Consumers spent more freely in November, buoying hopes that economic growth could accelerate in the months ahead.
Retail sales rose a seasonally adjusted 0.7% in November from October, marking the biggest gain since June, the Commerce Department said Thursday. The prior month’s gain was revised up to 0.6% from 0.4%. (…)
In addition to strong auto sales, the report also showed that consumers spent freely last month on furniture, electronics and building materials. Retail sales were up 4.7% from the same period last year, the largest annual gain since July.
The improvement prompted several forecasters to upgrade their predictions for economic growth in the final three months of the year. Economists at Barclays raised their estimate to a 2.2% annual rate from 2%, while J.P. Morgan Chase economists boosted their forecast to 2% from 1.5%. (…)
When you just look at categories where people buy gifts, such as electronics, clothing and department stores and even add in online retailers, and exclude car dealers, gas stations and restaurants, sales were up just 2.8% in November from a year earlier. That represents the weakest nonrecession November in at least 20 tears and compares to a 4.7% gain for total retail sales.
(…) maybe it just means that more people decided to get their holiday shopping done in December. And if that holds true, it means December’s retail sales could be a blockbuster.
Sales of motor vehicles & parts led the increase with a 1.8% gain (10.2% y/y). Furniture & electronics/appliance store sales jumped 1.1% (8.2% y/y) following a 2.2% October surge.
- Written by Lance Roberts
(…) The problem with any single data point is that it obscures the trend of the data, as shown in the chart below, which is more telling of the overall strength or weakness of the consumer.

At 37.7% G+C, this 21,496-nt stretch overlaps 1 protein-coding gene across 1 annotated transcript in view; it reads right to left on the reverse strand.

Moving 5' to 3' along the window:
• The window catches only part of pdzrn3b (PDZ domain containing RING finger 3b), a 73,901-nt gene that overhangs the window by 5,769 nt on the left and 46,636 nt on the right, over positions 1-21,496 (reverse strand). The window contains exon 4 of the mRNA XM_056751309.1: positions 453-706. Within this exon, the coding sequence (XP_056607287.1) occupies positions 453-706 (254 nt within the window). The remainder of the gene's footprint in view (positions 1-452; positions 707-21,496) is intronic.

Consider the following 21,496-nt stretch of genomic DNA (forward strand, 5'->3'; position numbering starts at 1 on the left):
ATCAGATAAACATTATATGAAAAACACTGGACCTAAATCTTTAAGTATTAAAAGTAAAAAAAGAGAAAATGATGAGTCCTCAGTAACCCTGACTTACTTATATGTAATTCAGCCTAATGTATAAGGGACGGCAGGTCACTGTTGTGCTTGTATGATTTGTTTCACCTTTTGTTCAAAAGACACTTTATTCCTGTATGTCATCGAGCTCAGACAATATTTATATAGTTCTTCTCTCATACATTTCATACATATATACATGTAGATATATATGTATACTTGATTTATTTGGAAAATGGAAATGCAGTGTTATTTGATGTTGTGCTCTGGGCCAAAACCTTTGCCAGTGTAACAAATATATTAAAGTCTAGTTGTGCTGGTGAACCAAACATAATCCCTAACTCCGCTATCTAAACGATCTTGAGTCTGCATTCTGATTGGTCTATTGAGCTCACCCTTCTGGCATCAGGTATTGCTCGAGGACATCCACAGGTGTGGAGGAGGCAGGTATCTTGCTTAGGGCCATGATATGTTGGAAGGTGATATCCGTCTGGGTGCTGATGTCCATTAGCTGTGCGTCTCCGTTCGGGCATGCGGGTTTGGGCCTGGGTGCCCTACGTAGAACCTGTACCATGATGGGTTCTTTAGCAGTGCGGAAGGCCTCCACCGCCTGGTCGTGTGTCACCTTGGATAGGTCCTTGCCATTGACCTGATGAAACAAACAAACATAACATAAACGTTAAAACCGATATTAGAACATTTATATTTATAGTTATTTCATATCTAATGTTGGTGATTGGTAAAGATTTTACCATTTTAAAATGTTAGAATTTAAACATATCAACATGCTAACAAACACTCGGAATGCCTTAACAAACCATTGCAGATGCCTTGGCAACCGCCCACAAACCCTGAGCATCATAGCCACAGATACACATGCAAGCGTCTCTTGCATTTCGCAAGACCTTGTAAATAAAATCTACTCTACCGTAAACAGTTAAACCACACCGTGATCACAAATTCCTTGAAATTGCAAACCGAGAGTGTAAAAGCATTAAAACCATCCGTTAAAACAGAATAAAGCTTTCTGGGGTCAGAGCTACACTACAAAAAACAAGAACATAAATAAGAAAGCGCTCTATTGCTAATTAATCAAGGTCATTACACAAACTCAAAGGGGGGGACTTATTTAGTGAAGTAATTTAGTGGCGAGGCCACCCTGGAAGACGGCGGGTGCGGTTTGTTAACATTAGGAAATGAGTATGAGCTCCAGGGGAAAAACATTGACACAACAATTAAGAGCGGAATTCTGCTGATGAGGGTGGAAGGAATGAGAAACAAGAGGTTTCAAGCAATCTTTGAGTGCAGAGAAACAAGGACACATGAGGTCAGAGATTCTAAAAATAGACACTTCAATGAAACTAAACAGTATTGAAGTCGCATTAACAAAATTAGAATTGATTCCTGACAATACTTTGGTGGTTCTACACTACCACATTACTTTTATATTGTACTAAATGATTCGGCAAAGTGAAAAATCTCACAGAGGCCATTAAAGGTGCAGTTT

The chart above is the 12-month average of non-seasonally adjusted retail sales data. This eliminates all of the questionable gimmickry of the seasonal adjustments to reveal the underlying trend of actual retail sales data. Surging asset prices have done little to boost retail sales which have stagnated in recent months just above the level which has normally been indicative of recessionary drags in the economy. (…)
Total business inventories increased 0.7% in October (3.6% y/y) following a 0.6% September gain. These inventories accompanied a 0.5% rise in business sales (3.9% y/y) after September’s 0.3% increase. As a result, the inventory-to-sales ratio remained at 1.29, where it’s been since April.
In the retail sector, inventories advanced 0.8% (6.1% y/y) in October, including a 2.1% jump (11.5% y/y) in motor vehicles. Inventories excluding autos rose 0.2% (3.6% y/y) in October. Inventories of furniture, electronics and appliances rose 0.4% (-1.5% y/y) while building materials slipped 0.2% (+2.7% y/y).
The euro-zone jobs market stabilized in the six months to September, according to employment figures, bringing an end to a long decline in the number of people at work in the 17 countries that use the euro.